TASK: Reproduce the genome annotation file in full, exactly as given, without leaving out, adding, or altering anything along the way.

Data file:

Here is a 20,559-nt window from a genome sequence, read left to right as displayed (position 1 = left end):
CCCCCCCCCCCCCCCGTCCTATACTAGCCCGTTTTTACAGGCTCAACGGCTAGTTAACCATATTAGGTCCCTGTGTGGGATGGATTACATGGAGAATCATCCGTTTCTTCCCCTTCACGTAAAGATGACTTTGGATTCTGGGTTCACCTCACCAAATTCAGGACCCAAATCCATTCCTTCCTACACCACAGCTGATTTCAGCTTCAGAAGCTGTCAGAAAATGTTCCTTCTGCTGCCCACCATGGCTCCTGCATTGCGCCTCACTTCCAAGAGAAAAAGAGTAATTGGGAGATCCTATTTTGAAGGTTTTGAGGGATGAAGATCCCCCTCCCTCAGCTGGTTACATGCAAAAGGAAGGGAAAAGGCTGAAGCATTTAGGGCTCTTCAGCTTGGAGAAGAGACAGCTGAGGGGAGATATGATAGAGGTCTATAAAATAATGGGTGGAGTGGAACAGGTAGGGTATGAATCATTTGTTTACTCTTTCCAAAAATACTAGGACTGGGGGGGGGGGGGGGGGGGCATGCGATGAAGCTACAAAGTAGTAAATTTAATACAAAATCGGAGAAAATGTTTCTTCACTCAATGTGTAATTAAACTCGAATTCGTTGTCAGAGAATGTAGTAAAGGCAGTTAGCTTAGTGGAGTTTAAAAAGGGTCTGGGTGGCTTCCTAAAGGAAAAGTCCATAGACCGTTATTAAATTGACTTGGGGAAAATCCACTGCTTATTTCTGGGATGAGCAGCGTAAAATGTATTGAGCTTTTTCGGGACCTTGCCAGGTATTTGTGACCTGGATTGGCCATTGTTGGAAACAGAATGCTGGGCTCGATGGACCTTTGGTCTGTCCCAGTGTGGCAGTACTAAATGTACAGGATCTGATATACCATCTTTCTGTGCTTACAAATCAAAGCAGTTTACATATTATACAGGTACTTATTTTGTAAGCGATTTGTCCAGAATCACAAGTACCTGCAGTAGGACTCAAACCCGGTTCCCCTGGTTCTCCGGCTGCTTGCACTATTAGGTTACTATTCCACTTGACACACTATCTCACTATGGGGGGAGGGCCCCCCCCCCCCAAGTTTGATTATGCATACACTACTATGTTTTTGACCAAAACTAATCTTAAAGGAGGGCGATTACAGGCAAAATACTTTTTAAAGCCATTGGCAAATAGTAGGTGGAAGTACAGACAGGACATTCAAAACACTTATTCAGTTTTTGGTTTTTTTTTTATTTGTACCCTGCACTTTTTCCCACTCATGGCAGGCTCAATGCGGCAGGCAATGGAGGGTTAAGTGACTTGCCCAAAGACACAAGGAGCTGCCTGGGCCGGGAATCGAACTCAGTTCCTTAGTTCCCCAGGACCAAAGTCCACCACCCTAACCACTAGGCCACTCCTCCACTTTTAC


Here is a 20,559-nt window from a genome sequence, read left to right as displayed (position 1 = left end):
CCCCCCCCCCCCCCCGTCCTATACTAGCCCGTTTTTACAGGCTCAACGGCTAGTTAACCATATTAGGTCCCTGTGTGGGATGGATTACATGGAGAATCATCCGTTTCTTCCCCTTCACGTAAAGATGACTTTGGATTCTGGGTTCACCTCACCAAATTCAGGACCCAAATCCATTCCTTCCTACACCACAGCTGATTTCAGCTTCAGAAGCTGTCAGAAAATGTTCCTTCTGCTGCCCACCATGGCTCCTGCATTGCGCCTCACTTCCAAGAGAAAAAGAGTAATTGGGAGATCCTATTTTGAAGGTTTTGAGGGATGAAGATCCCCCTCCCTCAGCTGGTTACATGCAAAAGGAAGGGAAAAGGCTGAAGCATTTAGGGCTCTTCAGCTTGGAGAAGAGACAGCTGAGGGGAGATATGATAGAGGTCTATAAAATAATGGGTGGAGTGGAACAGGTAGGGTATGAATCATTTGTTTACTCTTTCCAAAAATACTAGGACTGGGGGGGGGGGGGGGGGGGCATGCGATGAAGCTACAAAGTAGTAAATTTAATACAAAATCGGAGAAAATGTTTCTTCACTCAATGTGTAATTAAACTCGAATTCGTTGTCAGAGAATGTAGTAAAGGCAGTTAGCTTAGTGGAGTTTAAAAAGGGTCTGGGTGGCTTCCTAAAGGAAAAGTCCATAGACCGTTATTAAATTGACTTGGGGAAAATCCACTGCTTATTTCTGGGATGAGCAGCGTAAAATGTATTGAGCTTTTTCGGGACCTTGCCAGGTATTTGTGACCTGGATTGGCCATTGTTGGAAACAGAATGCTGGGCTCGATGGACCTTTGGTCTGTCCCAGTGTGGCAGTACTAAATGTACAGGATCTGATATACCATCTTTCTGTGCTTACAAATCAAAGCAGTTTACATATTATACAGGTACTTATTTTGTAAGCGATTTGTCCAGAATCACAAGTACCTGCAGTAGGACTCAAACCCGGTTCCCCTGGTTCTCCGGCTGCTTGCACTATTAGGTTACTATTCCACTTGACACACTATCTCACTATGGGGGGAGGGCCCCCCCCCCCCAAGTTTGATTATGCATACACTACTATGTTTTTGACCAAAACTAATCTTAAAGGAGGGCGATTACAGGCAAAATACTTTTTAAAGCCATTGGCAAATAGTAGGTGGAAGTACAGACAGGACATTCAAAACACTTATTCAGTTTTTGGTTTTTTTTTTATTTGTACCCTGCACTTTTTCCCACTCATGGCAGGCTCAATGCGGCAGGCAATGGAGGGTTAAGTGACTTGCCCAAAGACACAAGGAGCTGCCTGGGCCGGGAATCGAACTCAGTTCCTTAGTTCCCCAGGACCAAAGTCCACCACCCTAACCACTAGGCCACTCCTCCACTTTTAC